Thursday, September 22, 2016
Music Review - Hollywood Vampires
When I heard that Alice Cooper’s new album was going to be classic rock covers I had no interest, especially after these same covers being the low-light of his most recent concert at the Embassy. But my mind was changed when I read that instead of his current band Mr. Cooper would be flanked by a revolving supergroup, anchored curiously by actor Johnny Depp who incidentally always considered acting a side-gig that allowed him to follow his true love of music. Add in a couple of originals and legendary producer Bob Ezrin (Pink Floyd’s The Wall and Destroyer by Kiss) at the helm and I couldn’t get my credit card out fast enough.
Called The Hollywood Vampires after the heavy drinking group Cooper was a part of the late seventies, the criteria for playing on the album seems to be having had lost a band member to drugs or alcohol. Many of the original Vampires who have gone early to the grave are honored on the album including singer-songwriter Harry Nilsson. The band opens a creepy version of “One”, a Nilsson song made famous by Three Dog Night, that drop-kicks into a seriously heavy groove compliments of Dave Grohl (Nirvana) on drums, quickly sidestepping into a rousing version of “Jump Into The Fire.” “Whole Lotta Love” likewise starts in a manner that is completely different than the original before a proper rendition launches and Cooper hands the microphone off to Brian Johnson (AC/DC) while Joe Walsh (Eagles) joins Depp, Orinathi, Tommy Henriksen, and Bruce Witkin is a six string battle. That’s a whole lotta guitars! At this juncture I’d like to point out how just about every band ever formed since 1970 has tackled this and many of the songs on this album. You’ve heard ‘em yourself. Every now and then it’s been great but more often than not you wish you hadn’t turned down that last beer. Not so with this troop. These seasoned pros have more often than not shared the stage with the bands being honored and are more than capable of rendering fitting tribute. In the case of “Five to One/Break on Through” Robby Krieger plays guitars on the very song he once recorded with Morrison, surpassing the explosive energy of the original, if that’s possible. Not every song is a blistering revision, though. “Come and Get It” is fairly true, with Joe Perry (Aerosmith) on guitars joining Paul McCartney on vocals, Paul McCartney on bass and Paul McCartney on piano. Oh yeah, Paul McCartney was once in band named The Beatles with John Lennon, an original Hollywood Vampire whose song “Cold Turkey” is given a right good sendup on this platter.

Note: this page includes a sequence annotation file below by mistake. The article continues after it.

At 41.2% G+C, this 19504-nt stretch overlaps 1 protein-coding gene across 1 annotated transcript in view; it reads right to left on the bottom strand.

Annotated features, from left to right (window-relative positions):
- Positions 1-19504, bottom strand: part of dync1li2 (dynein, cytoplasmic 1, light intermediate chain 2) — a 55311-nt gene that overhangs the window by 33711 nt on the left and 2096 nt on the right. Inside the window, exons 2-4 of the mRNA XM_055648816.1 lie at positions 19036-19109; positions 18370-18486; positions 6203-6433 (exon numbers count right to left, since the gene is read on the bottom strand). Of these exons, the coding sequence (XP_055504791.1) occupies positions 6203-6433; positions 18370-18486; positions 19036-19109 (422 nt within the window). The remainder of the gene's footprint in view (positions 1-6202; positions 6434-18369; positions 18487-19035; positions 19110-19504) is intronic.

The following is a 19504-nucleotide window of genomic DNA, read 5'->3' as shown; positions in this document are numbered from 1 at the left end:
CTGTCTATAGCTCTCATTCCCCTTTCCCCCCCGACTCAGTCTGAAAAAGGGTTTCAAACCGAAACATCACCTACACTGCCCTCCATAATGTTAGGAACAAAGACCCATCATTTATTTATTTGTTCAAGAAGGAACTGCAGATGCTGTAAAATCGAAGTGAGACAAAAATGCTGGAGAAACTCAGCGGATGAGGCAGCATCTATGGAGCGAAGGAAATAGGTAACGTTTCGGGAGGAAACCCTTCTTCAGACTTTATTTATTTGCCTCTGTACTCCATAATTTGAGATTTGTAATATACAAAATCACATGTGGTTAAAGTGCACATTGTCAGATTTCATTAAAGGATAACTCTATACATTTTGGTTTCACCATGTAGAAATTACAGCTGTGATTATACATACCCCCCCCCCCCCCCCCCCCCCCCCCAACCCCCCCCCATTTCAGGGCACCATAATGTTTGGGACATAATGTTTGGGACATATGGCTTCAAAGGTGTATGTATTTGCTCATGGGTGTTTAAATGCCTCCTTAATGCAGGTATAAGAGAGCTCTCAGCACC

Limited space restricts a full exploration of each song so instead peruse this list: “My Generation”, Slash, “Jeepster”, “Manic Depression”, Kip Winger, “Itchycoo Park”, “I Got A Line On You”, Perry Farrell, Zak Starkey. And of course why not throw in a cover of “School’s Out”, but is it a cover if 3/5 of the original band plays on it? Yessir, Neal Smith and Dennis Dunaway form the powerhouse rhythm section on this one, taking a sudden and delightful detour by mixing in bits of “Another Brick In The Wall” into the “School’s Out” rhythm.
The two original songs are good but standing sonically next to these foundations of rock reveals their limitations. Consider them freebies. While Cooper and many of his pals are well into their sixth decade of life there is no sign of letting up. The energy on these loving renditions is astounding, the sound is modern, and the Hollywood Vampires show no signs of giving up the ghost.